Safe havens came under selling interest yesterday, while equities rose after Fed officials started leaning towards policy easing in order to prevent a steep economic slowdown. Following Bullard’s remarks that a rate cut may be “warranted soon”, Fed Chair Powell said that the Committee would respond “as appropriate” to the risks posed by a global trade war. In Australia, data showed that GDP accelerated in Q1, but the yoy growth rate declined, keeping the door open for more RBA cuts. The Kiwi rallied after RBNZ Assistant Gov. Hawkesby said that interest rates will stay unchanged in the foreseeable future.
The dollar continued trading lower against most of the other G10 currencies on Tuesday and during the early European morning Wednesday. The main gainers were NZD, CAD and AUD in that order, while the only currency against which the greenback managed to eke out some gains was JPY. The dollar was found virtually unchanged against NOK.
The strengthening of the commodity-linked currencies and the weakening of the safe-havens suggests that risk sentiment was positive yesterday. Indeed, major EU and US indices ended their sessions well in the green, with all three of the US ones gaining more than 2.0%. The upbeat morale rolled over into the Asian trading as well. Although China’s Shanghai Composite closed virtually unchanged, most other Asian bourses ended positive, with Japan’s Nikkei 225 gaining 1.80%.
Investors may have felt a bit confident after Fed officials, including Fed Chair Jerome Powell yesterday, started leaning towards policy easing in order to prevent a steep economic slowdown. Following Bullard’s remarks on Monday that a rate cut may be “warranted soon”, the Fed Chief said that the Committee would respond “as appropriate” to the risks posed by a global trade war. At the press conference following the latest FOMC meeting, Powell said there is no strong case for moving in either direction, which makes yesterday’s remarks a clear dovish tilt.
With the Fed seem to be paying more attention to market pricing, market participants felt confident to buy stocks again, and abandoned safe havens, like the yen, the swiss franc, and government bonds. The latter was evident by higher yields, with the US 10-year Treasury rate gaining 2.22%. Apart from Fed remarks, news that US Treasury Secretary Steven Mnuchin will meet with PBOC’s Governor at the G20 finance leaders meeting this weekend in Japan may have also helped the broader market environment, by reviving hopes that this could pave the way for a Trump – Xi Jinping meeting later in the month.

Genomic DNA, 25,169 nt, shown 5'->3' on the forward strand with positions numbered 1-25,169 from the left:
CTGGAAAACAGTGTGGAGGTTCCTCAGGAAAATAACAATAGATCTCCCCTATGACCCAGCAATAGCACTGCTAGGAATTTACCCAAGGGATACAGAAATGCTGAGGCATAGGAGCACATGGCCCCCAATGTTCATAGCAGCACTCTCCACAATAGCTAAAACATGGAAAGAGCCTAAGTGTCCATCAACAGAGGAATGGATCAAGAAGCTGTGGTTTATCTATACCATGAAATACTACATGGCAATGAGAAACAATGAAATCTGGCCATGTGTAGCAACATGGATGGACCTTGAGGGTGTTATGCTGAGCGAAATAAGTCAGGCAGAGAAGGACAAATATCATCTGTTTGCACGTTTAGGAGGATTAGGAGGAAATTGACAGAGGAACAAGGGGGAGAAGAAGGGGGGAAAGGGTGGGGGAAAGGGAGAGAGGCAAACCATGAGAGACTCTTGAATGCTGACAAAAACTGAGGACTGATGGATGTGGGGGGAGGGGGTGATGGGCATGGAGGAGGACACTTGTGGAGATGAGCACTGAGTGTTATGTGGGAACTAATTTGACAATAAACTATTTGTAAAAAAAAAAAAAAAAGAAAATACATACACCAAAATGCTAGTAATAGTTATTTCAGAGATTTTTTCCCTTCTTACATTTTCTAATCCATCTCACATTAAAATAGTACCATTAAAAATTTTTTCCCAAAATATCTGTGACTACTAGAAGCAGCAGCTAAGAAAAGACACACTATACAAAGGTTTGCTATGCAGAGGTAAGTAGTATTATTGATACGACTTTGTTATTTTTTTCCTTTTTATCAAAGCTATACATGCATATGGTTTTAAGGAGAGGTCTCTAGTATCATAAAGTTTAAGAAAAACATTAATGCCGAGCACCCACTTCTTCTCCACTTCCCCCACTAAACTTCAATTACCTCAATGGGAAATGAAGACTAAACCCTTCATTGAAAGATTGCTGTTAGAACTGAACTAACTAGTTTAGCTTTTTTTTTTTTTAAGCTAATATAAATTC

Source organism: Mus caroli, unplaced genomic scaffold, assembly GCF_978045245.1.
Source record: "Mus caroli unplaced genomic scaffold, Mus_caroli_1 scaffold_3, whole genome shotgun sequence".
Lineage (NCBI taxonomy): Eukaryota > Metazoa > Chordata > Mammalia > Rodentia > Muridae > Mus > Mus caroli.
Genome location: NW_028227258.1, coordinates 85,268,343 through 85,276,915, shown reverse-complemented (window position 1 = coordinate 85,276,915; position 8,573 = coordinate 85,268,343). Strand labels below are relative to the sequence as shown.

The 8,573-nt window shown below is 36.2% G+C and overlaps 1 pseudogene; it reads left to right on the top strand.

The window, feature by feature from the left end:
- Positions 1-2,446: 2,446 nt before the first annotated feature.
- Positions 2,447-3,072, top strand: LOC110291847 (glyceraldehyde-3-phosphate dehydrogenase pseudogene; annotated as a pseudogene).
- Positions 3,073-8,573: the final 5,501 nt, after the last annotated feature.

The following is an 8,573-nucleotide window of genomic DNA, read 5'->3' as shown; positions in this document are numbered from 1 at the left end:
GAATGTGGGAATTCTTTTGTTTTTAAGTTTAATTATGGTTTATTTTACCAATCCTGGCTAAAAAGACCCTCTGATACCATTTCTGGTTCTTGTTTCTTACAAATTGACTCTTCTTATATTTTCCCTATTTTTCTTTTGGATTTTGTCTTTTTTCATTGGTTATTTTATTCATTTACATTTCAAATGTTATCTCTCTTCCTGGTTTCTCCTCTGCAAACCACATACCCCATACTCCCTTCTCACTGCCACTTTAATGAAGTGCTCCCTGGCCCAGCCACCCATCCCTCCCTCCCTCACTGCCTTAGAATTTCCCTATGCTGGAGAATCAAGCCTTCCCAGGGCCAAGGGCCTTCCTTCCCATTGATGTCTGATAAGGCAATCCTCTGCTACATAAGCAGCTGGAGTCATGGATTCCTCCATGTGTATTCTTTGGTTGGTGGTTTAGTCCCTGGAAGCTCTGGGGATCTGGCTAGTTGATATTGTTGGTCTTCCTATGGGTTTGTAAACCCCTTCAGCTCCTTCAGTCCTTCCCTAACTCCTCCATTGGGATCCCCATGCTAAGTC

As for our view, investors could continue in a risk-on mode for a while more on the back of signals that the Fed has eventually decided to fight against the possibility of a sharp economic downturn. However, news over potential meetings between US and Chinese officials are far from suggesting a clear resolution to the trade spat between the world’s two largest economies. Just a couple of months ago, official remarks around the negotiations were pointing towards a final accord, but everything fell apart during the first days of May. Thus, we repeat for the umpteenth time that we would like to see concrete “truce” signals before we trust a long-lasting recovery in risk appetite. In other words, we would like to see handshakes and signatures.
USD/JPY continues to slowly drift lower, trading below its short-term tentative downside line, drawn from the high of April 24th. That said, because USD/JPY is quite oversold on the shorter timeframes, there may be a chance to see a small correction to the upside, before another leg of selling, hence why we will stay cautiously-bearish for now.
As we mentioned above, USD/JPY could move a bit higher, but if it fails to drive above the 108.45 barrier, marked by Monday’s high, this could trigger another round of selling. The slide may bring the rate closer to yesterday’s low, at 107.85, a break of which could send the pair to the 107.50 hurdle, which acted as a good support level on January 3rd.
On the upside, If USD/JPY breaks above the previously-mentioned 108.45 barrier, this may caution the bears a little, as there might be a chance of seeing a larger correction to the upside in the short run. But in order to get comfortable with that scenario, ideally, we would like to see a push above the 108.72 zone, which is the low of February 1st. This way, more buyers could join in temporarily and lift the rate to its potential resistance area between the 109.00 and 109.13 levels, marked by the lows of May 13th and 29th respectively. If that area is not able to withstand the bull-pressure, a further rate-acceleration could bring USD/JPY closer to the previously-discussed tentative downside line, which may provide some additional resistance.
Overnight, Australia released its GDP data for Q1, revealing accelerating growth in quarterly terms, but a declining yoy rate. Specifically, the nation’s GDP grew +0.4% qoq in the first three months of 2019, up from just +0.2% in the last quarter of 2018, but this brought the yoy rate down to +1.8% from +2.3%. Yes, this is still above the RBA’s forecast of +1.7% for the first half of this year, but in order for the yearly rate to stay near that projection, the economy would have to grow +0.9% in Q2, a low-probability scenario in our view, given the escalation in trade tensions during the quarter.